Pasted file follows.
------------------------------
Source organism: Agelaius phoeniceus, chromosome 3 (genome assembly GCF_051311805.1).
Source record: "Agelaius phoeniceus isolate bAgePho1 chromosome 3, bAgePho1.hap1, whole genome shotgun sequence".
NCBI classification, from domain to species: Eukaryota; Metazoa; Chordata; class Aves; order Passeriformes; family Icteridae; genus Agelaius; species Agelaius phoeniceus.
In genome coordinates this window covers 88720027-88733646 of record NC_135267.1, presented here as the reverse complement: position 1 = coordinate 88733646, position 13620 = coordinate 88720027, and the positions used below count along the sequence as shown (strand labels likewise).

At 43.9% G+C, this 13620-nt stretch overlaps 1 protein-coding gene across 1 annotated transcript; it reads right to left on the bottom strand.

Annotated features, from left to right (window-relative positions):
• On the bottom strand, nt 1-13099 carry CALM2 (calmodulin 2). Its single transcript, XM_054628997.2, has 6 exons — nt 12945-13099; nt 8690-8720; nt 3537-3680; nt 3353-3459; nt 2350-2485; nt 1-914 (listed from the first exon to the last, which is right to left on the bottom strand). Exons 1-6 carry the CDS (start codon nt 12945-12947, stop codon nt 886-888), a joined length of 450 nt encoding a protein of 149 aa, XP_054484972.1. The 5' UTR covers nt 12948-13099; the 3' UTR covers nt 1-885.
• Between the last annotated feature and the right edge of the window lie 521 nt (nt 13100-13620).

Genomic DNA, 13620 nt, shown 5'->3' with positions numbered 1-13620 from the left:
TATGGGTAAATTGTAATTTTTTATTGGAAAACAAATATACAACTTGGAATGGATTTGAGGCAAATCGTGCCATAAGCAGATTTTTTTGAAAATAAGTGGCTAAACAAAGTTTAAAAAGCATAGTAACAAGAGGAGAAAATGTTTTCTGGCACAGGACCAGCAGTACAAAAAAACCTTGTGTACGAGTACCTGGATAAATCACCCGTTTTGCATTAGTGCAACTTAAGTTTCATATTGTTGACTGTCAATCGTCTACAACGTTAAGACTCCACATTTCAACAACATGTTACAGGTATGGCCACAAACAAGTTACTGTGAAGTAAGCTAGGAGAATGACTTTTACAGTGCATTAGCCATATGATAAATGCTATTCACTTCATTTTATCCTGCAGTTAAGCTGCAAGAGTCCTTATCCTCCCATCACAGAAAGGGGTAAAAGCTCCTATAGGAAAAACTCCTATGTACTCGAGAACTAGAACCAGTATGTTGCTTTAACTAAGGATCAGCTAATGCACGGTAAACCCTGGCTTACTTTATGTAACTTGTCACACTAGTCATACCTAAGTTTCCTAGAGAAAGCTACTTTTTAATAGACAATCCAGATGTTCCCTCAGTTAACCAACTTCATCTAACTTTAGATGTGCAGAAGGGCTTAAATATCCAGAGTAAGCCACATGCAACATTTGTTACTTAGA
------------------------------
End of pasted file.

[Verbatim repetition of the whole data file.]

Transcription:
Source organism: Agelaius phoeniceus, chromosome 3 (genome assembly GCF_051311805.1).
Source record: "Agelaius phoeniceus isolate bAgePho1 chromosome 3, bAgePho1.hap1, whole genome shotgun sequence".
NCBI classification, from domain to species: Eukaryota; Metazoa; Chordata; class Aves; order Passeriformes; family Icteridae; genus Agelaius; species Agelaius phoeniceus.
In genome coordinates this window covers 88720027-88733646 of record NC_135267.1, presented here as the reverse complement: position 1 = coordinate 88733646, position 13620 = coordinate 88720027, and the positions used below count along the sequence as shown (strand labels likewise).

At 43.9% G+C, this 13620-nt stretch overlaps 1 protein-coding gene across 1 annotated transcript; it reads right to left on the bottom strand.

Annotated features, from left to right (window-relative positions):
• On the bottom strand, nt 1-13099 carry CALM2 (calmodulin 2). Its single transcript, XM_054628997.2, has 6 exons — nt 12945-13099; nt 8690-8720; nt 3537-3680; nt 3353-3459; nt 2350-2485; nt 1-914 (listed from the first exon to the last, which is right to left on the bottom strand). Exons 1-6 carry the CDS (start codon nt 12945-12947, stop codon nt 886-888), a joined length of 450 nt encoding a protein of 149 aa, XP_054484972.1. The 5' UTR covers nt 12948-13099; the 3' UTR covers nt 1-885.
• Between the last annotated feature and the right edge of the window lie 521 nt (nt 13100-13620).

Genomic DNA, 13620 nt, shown 5'->3' with positions numbered 1-13620 from the left:
TATGGGTAAATTGTAATTTTTTATTGGAAAACAAATATACAACTTGGAATGGATTTGAGGCAAATCGTGCCATAAGCAGATTTTTTTGAAAATAAGTGGCTAAACAAAGTTTAAAAAGCATAGTAACAAGAGGAGAAAATGTTTTCTGGCACAGGACCAGCAGTACAAAAAAACCTTGTGTACGAGTACCTGGATAAATCACCCGTTTTGCATTAGTGCAACTTAAGTTTCATATTGTTGACTGTCAATCGTCTACAACGTTAAGACTCCACATTTCAACAACATGTTACAGGTATGGCCACAAACAAGTTACTGTGAAGTAAGCTAGGAGAATGACTTTTACAGTGCATTAGCCATATGATAAATGCTATTCACTTCATTTTATCCTGCAGTTAAGCTGCAAGAGTCCTTATCCTCCCATCACAGAAAGGGGTAAAAGCTCCTATAGGAAAAACTCCTATGTACTCGAGAACTAGAACCAGTATGTTGCTTTAACTAAGGATCAGCTAATGCACGGTAAACCCTGGCTTACTTTATGTAACTTGTCACACTAGTCATACCTAAGTTTCCTAGAGAAAGCTACTTTTTAATAGACAATCCAGATGTTCCCTCAGTTAACCAACTTCATCTAACTTTAGATGTGCAGAAGGGCTTAAATATCCAGAGTAAGCCACATGCAACATTTGTTACTTAGA